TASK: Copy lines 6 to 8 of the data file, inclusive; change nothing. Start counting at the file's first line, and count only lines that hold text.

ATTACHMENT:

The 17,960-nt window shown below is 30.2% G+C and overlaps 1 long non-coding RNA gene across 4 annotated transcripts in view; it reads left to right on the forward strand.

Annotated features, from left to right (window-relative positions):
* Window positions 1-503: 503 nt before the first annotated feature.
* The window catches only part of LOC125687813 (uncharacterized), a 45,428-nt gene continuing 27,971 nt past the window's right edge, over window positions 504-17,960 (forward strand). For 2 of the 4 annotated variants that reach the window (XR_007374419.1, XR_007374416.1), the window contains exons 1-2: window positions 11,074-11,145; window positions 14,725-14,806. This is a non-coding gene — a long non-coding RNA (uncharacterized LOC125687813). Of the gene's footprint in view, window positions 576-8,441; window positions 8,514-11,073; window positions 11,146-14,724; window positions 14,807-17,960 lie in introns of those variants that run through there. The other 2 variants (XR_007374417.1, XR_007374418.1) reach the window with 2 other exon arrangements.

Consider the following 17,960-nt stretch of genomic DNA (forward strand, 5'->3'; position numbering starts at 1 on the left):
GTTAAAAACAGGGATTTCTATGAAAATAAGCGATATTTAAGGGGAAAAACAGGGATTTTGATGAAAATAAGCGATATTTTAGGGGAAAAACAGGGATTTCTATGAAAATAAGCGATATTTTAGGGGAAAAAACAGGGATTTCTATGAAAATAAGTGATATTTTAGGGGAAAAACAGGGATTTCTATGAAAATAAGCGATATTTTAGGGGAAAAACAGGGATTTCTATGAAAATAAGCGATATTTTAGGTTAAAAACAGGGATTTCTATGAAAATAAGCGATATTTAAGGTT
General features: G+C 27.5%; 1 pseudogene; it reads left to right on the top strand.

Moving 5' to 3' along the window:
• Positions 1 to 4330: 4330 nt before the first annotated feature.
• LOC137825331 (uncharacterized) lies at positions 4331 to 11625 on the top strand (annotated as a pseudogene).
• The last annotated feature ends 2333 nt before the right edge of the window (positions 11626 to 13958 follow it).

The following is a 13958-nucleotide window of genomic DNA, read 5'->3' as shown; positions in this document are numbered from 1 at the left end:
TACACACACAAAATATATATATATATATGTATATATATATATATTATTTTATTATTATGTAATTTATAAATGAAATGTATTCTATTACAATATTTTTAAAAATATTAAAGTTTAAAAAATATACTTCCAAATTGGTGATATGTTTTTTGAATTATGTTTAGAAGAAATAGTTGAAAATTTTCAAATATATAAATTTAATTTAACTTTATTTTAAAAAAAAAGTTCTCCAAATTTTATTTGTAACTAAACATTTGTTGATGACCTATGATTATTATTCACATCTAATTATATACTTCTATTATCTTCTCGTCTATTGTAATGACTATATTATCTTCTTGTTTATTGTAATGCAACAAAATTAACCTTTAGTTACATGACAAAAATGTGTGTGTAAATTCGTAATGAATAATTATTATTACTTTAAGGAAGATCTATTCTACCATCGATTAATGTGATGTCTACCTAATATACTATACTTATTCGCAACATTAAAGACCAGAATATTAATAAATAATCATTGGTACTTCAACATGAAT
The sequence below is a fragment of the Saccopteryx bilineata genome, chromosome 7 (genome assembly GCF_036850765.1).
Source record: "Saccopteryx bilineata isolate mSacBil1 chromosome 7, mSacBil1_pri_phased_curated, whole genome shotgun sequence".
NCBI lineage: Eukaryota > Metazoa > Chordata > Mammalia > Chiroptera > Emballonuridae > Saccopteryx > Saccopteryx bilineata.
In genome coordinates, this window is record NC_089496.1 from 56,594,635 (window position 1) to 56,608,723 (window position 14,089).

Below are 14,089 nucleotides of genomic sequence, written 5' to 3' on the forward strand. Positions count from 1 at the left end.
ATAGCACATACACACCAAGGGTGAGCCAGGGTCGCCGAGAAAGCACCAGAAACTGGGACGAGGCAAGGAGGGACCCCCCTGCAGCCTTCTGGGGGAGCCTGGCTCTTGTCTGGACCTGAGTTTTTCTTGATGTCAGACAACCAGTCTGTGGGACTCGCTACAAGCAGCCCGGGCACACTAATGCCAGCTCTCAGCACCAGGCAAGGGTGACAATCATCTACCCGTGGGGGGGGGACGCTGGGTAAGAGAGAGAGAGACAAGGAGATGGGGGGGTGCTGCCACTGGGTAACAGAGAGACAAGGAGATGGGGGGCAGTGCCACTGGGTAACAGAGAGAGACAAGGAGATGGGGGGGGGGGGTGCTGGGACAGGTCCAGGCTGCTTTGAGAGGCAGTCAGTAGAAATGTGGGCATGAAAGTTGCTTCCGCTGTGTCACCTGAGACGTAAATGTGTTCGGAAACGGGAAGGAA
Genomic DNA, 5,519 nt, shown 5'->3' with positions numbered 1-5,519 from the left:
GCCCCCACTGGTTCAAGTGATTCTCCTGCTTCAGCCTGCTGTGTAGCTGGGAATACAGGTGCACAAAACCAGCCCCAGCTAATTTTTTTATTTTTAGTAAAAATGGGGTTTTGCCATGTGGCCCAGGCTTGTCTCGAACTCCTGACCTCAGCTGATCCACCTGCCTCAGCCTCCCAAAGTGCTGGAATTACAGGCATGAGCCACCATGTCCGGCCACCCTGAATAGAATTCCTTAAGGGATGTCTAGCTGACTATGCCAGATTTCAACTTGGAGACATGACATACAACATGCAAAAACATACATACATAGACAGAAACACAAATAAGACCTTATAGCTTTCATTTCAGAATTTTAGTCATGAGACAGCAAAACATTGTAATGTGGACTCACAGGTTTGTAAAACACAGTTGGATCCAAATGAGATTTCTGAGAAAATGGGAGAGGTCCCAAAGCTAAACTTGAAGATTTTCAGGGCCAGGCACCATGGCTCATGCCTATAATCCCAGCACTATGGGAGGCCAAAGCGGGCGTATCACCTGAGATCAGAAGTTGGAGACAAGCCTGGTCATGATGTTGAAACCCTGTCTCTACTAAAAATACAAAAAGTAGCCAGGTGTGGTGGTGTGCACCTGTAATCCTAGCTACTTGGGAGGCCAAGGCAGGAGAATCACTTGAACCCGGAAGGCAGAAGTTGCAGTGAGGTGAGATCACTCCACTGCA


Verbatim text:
GTTAAAAACAGGGATTTCTATGAAAATAAGCGATATTTAAGGGGAAAAACAGGGATTTTGATGAAAATAAGCGATATTTTAGGGGAAAAACAGGGATTTCTATGAAAATAAGCGATATTTTAGGGGAAAAAACAGGGATTTCTATGAAAATAAGTGATATTTTAGGGGAAAAACAGGGATTTCTATGAAAATAAGCGATATTTTAGGGGAAAAACAGGGATTTCTATGAAAATAAGCGATATTTTAGGTTAAAAACAGGGATTTCTATGAAAATAAGCGATATTTAAGGTT
General features: G+C 27.5%; 1 pseudogene; it reads left to right on the top strand.

Moving 5' to 3' along the window: